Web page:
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Expanding coverage across the entire cancer continuum.
In this issue of CURE you’ll see some changes that address our commitment to bring you the best and most up-to-date information for the cancer journey—all of it.
First you’ll see that we have expanded our departments to include more survivorship issues that begin the day treatment ends and stay with you for the remainder of your life. The growing recognition of long-term physical issues for the estimated 12 million cancer survivors in the United States points to the importance of understanding the risk versus benefit of treatment choices made at the time of diagnosis.
The debut of our Healing Well department explores research on survivorship presented at the biennial meeting of the National Cancer Institute’s Office of Cancer Survivorship that shows how a significant percentage of survivors suffer from fatigue, fear of recurrence, and sleep disturbances even a decade beyond the end of treatment.
Healing Well will help you understand the issues that come with long-term survivorship at five, 10, or even 20 years post-treatment, as you find that, physically and emotionally, cancer remains a part of your life—and that of your family.
The Moving On department, which has traditionally looked at factors that arise immediately post-treatment, will now encompass the time called re-entry—the few years after treatment ends when you’re trying to find your footing in a new world where getting back to normal means getting back to a “new normal.”
This expansion of post-treatment information means CURE now covers the entire cancer continuum, a phrase we are hearing more and more from the cancer community that describes the time from diagnosis through survivorship, taking into account that some cancer patients remain on treatment for years. These “chronic cancer” patients add a new category to survivorship that needs to be addressed, as do those who are living with the unique issues of metastatic cancer.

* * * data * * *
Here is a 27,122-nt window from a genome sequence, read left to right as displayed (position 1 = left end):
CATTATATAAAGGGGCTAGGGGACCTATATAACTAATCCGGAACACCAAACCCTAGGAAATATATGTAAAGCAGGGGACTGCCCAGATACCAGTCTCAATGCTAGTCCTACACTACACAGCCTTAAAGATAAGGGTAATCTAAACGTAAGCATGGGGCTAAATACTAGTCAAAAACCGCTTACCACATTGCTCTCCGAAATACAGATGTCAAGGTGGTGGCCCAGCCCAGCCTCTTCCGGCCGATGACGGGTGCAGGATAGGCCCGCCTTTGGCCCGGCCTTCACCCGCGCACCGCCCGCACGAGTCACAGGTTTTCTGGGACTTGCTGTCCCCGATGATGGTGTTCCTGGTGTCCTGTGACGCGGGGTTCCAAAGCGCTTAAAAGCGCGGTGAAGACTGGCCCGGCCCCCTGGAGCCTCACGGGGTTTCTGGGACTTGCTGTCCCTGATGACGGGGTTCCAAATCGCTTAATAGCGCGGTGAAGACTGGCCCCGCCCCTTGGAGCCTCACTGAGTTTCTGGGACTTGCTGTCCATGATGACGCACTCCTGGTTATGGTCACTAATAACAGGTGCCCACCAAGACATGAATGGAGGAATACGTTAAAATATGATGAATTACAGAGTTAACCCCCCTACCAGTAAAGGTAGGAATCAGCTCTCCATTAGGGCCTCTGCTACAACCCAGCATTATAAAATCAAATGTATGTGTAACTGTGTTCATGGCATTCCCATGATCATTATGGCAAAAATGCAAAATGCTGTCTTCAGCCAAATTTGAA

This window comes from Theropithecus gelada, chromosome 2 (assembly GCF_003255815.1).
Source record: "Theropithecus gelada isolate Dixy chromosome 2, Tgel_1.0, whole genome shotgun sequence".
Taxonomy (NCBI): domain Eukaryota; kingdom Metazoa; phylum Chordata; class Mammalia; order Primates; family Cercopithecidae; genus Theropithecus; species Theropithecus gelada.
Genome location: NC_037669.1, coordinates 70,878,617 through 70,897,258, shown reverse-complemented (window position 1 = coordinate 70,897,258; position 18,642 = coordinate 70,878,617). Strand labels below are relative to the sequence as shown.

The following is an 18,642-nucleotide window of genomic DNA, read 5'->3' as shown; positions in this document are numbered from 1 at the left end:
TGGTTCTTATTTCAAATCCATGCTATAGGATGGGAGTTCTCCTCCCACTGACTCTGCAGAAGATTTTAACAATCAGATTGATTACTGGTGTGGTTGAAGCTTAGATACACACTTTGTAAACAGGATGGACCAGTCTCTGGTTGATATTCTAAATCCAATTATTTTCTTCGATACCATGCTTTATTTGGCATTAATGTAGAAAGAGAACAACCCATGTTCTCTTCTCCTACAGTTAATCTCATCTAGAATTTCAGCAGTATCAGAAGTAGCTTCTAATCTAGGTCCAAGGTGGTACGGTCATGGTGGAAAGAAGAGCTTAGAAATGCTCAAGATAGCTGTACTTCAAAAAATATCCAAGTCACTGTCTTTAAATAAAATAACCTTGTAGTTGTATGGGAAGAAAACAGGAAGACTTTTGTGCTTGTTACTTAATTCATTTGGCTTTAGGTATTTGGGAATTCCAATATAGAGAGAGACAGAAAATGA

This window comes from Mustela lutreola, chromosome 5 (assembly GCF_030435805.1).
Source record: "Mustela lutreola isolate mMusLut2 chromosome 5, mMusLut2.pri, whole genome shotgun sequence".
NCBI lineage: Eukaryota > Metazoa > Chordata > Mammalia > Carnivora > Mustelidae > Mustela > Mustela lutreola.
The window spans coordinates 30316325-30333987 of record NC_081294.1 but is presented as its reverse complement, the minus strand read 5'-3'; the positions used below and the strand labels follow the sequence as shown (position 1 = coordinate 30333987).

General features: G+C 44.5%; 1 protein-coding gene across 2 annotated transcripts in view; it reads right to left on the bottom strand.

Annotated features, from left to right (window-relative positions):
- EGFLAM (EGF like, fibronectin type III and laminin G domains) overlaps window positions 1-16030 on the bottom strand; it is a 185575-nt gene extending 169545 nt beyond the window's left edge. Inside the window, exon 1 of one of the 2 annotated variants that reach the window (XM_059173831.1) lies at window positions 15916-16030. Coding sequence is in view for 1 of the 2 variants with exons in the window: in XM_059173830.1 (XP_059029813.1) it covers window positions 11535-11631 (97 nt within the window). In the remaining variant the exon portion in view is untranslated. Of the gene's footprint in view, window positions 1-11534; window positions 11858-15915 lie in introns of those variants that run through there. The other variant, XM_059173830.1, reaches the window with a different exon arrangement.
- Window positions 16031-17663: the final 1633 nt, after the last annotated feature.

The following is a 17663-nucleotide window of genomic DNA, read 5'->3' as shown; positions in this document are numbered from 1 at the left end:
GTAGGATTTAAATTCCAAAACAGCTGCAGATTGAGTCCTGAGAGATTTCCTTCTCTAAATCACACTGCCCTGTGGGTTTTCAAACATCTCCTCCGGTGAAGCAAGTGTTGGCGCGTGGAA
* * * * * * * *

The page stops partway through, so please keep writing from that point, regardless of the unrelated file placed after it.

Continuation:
We know, as you do, that the role of cancer changes at the end of treatment, but it doesn’t go away. We also know that each person with cancer, along with family and friends, travel a unique path that is decided by treatment choices, the support system, and myriad other factors.
We’ve also made some other changes to address what we see as your needs and wants. We have added a one-page department called Side Note to address coping with the side effects of cancer and its treatment. And you’ll see more information on complementary therapies throughout the magazine because we know it’s a topic of interest to many of you. Also, a newly designed curetoday.com will launch this fall.
Plus, this October, CURE will publish a special issue dedicated solely to cutting-edge treatment advances in the fight against cancer. In a recent survey of CURE readers, a whopping 82 percent of you told us you want even more information about the newest treatment options. And that’s exactly what you’ll get in this special issue as we explore the current challenges in oncology, why innovation is needed, and the specific advances that are changing the treatment landscape for all cancers.
It’s hard to believe that some of you began reading CURE when you were diagnosed in 2002, the year the magazine was born, which means you have been with us through treatment and into survivorship. This new format means we will be here for you for a long time to come, and will continue to provide you with the best and most up-to-date cancer information. And we all know that the most powerful tool against cancer is knowledge.
— The CURE Team